Immediately addictive. ZooCube is exactly what I expected and hoped for.
Today I finally got to put in some serious time with ZooCube at Acclaim's booth, and I'm glad I did. The game is still hard to explain in words, but one look at it in motion and you can see how it works and what to do.
The one thing I was worried about was being confused with the cube's rotation. At first, I did indeed have trouble keeping up with how the cube rotates, and it led to a lot of errors and stupid moves. However, Nalin from Puzzlekings (developer of ZooCube) explained the rotation controls a bit more, and after that I was spinning that cube all over the place with ease. One really cool feature is that you can use both the control stick and the C-stick to rotate it on two different axes; it's certainly not necessary for the earlier levels, but advanced players can take advantage of the added control to play even faster and more cleanly.
The early levels start out really too slowly, with pieces coming one at a time and with long pauses in between. I didn't feel comfortable playing until things sped up a bit and I had to start planning out my moves and reacting on instinct. That's when I started to get in the zone...puzzle gaming bliss. ZooCube reaches that level very quickly, which is a testament to its design.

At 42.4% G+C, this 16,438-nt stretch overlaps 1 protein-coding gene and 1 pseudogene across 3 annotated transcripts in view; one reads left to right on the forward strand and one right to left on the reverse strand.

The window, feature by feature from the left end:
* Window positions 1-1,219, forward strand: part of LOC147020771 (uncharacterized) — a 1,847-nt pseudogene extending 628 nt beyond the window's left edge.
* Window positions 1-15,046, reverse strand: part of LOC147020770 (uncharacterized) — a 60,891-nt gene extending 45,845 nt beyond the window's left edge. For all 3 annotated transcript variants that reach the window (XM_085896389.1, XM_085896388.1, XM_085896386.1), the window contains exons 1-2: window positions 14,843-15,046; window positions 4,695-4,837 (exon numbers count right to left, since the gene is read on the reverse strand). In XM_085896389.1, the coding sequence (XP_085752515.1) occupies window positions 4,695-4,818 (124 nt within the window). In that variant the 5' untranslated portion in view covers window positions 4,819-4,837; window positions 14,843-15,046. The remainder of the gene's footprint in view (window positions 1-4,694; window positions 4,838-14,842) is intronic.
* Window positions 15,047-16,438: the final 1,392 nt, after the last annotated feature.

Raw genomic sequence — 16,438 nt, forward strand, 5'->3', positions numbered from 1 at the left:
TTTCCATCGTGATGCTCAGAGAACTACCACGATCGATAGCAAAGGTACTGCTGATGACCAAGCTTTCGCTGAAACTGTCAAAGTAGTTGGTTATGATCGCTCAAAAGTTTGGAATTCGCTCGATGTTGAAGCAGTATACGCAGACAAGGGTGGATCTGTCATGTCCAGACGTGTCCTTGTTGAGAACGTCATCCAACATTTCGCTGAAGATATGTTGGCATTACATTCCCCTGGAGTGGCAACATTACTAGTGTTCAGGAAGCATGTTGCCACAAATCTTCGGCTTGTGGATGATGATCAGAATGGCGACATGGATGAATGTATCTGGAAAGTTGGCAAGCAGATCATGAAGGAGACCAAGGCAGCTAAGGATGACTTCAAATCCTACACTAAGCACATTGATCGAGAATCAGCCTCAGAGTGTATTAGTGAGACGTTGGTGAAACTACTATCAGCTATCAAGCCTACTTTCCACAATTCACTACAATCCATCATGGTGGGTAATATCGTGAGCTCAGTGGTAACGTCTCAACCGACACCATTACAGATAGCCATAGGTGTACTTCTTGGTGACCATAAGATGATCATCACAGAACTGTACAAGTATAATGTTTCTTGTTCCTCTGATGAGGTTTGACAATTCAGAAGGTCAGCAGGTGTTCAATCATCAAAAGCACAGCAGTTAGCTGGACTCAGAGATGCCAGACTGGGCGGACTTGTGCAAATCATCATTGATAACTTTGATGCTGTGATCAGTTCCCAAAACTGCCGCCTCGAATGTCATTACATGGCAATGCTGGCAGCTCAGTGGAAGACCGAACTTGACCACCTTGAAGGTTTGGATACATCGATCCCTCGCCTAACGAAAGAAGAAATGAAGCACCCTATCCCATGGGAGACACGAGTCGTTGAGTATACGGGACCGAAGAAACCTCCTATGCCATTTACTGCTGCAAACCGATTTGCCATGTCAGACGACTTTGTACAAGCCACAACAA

Although the gameplay is super-simple at its most basic level, things get far more complex as you progress in the levels and get better at the game. In addition to some advanced control features like the one I mentioned above, there are many power-ups and weapons that add a ton of depth (but also more to deal with and think about). Expert levels will throw dozens of different animal pieces at you, and they can even start you out with pieces already on the cube, like in Tetris's Type B mode.
ZooCube also includes several multiplayer modes, including four-player competitive and a very interesting co-op mode in which you can send pieces over to your partner if they could help him out. The co-op mode is a little confusing at this point, but there seems to be a lot of potential for strategy and cooperation in there. Players share a score and if any one person dies, everyone has gets a game over.
ZooCube is a ton of fun and I confessed to the game's designer that I'm probably going to waste way too much time on it this summer. The concept is weird and the gameplay is odd but terribly innovative and addictive.